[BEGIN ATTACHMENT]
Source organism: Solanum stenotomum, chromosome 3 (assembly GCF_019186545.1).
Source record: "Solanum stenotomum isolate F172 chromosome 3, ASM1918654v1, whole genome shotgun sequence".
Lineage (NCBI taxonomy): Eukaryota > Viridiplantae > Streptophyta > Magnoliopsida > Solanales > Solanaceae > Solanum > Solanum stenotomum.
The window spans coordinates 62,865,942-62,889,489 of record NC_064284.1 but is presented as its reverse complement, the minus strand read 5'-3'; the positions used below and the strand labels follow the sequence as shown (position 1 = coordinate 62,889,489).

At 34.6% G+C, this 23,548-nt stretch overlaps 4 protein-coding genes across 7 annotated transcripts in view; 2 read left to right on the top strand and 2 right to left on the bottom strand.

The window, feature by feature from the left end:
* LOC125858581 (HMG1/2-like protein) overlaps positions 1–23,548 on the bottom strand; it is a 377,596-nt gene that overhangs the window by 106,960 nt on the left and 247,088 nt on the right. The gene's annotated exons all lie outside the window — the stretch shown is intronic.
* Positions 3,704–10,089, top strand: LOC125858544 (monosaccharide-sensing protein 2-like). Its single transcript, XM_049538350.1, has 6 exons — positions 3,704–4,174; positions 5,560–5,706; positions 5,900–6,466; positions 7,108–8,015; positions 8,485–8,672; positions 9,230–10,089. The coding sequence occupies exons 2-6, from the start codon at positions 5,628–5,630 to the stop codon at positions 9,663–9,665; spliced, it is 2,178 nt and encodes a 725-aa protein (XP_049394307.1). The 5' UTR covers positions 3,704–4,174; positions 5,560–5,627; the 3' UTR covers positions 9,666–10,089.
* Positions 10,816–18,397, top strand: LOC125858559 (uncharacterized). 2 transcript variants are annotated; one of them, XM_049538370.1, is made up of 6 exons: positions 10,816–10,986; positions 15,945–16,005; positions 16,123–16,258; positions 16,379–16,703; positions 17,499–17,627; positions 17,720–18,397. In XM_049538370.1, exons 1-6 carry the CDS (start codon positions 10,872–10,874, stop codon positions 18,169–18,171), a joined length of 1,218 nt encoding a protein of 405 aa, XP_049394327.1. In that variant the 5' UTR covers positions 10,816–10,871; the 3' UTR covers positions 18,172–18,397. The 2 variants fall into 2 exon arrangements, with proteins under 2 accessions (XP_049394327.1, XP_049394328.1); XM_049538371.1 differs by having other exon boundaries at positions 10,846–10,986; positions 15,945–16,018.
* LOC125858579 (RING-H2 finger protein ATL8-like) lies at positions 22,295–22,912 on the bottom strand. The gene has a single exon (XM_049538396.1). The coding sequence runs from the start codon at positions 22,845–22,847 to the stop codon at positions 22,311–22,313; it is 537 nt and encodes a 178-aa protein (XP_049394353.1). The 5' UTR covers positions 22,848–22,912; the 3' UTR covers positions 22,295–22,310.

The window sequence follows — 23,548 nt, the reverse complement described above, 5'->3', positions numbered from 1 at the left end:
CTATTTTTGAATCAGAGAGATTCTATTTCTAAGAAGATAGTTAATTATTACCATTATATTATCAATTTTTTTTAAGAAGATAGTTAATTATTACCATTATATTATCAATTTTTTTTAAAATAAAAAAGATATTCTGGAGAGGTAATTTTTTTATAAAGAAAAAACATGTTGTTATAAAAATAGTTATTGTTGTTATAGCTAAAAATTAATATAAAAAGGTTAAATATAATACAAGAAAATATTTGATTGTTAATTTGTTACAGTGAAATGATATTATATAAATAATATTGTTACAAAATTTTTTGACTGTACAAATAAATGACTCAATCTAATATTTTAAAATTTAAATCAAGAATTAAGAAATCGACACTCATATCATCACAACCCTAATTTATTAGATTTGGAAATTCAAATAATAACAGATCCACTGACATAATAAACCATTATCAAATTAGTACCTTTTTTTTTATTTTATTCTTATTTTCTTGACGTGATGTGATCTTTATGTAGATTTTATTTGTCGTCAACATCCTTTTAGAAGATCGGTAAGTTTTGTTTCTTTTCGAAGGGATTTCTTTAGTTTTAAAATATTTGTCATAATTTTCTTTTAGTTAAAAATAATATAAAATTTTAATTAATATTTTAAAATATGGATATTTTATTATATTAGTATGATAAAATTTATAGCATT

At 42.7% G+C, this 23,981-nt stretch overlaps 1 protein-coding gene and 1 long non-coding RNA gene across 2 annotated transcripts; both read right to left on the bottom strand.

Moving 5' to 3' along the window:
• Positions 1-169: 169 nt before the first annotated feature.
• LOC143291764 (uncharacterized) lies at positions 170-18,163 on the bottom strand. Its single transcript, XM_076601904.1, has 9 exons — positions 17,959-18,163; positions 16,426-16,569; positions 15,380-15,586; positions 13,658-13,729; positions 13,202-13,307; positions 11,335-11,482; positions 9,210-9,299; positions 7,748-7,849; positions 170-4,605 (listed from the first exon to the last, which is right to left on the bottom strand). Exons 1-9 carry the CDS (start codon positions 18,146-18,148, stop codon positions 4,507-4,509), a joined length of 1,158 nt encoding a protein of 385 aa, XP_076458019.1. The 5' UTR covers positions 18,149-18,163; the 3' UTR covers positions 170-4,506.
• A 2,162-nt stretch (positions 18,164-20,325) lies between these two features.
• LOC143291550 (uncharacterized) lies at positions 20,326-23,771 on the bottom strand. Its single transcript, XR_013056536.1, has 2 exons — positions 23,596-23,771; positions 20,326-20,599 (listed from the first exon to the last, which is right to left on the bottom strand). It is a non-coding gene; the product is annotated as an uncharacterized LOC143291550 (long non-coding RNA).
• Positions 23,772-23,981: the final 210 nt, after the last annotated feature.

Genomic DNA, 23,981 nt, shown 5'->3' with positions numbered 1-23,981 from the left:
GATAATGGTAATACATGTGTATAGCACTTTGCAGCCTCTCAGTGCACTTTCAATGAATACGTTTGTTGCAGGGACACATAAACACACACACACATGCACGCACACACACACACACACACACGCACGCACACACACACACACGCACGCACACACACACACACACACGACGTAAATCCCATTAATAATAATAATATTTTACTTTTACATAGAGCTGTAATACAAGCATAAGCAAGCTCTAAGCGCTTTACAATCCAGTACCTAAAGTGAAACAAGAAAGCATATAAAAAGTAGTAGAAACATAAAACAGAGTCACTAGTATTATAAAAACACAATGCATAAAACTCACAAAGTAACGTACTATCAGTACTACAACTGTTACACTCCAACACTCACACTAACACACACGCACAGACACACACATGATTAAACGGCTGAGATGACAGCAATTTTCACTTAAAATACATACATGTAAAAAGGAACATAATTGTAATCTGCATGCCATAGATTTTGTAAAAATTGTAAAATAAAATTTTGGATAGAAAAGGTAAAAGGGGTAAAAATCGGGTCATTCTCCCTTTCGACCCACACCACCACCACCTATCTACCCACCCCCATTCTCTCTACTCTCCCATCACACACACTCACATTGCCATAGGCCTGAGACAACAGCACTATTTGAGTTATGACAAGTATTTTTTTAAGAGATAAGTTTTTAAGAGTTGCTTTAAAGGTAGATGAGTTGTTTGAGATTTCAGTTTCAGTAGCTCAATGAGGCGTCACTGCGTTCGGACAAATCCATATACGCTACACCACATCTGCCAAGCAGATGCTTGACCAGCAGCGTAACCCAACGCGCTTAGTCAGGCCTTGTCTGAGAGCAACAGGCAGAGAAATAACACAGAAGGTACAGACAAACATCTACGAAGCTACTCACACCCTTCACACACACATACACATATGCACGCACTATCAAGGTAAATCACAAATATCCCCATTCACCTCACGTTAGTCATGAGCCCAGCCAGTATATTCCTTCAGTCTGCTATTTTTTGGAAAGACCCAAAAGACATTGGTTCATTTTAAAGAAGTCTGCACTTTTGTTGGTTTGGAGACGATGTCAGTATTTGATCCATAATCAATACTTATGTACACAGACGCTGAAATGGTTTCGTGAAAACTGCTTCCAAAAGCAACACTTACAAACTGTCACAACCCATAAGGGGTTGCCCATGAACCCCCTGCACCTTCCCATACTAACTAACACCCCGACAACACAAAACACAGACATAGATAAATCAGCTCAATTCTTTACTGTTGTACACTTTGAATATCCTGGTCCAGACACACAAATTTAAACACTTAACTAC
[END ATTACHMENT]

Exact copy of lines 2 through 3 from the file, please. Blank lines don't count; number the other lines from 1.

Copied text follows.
Source record: "Solanum stenotomum isolate F172 chromosome 3, ASM1918654v1, whole genome shotgun sequence".
Lineage (NCBI taxonomy): Eukaryota > Viridiplantae > Streptophyta > Magnoliopsida > Solanales > Solanaceae > Solanum > Solanum stenotomum.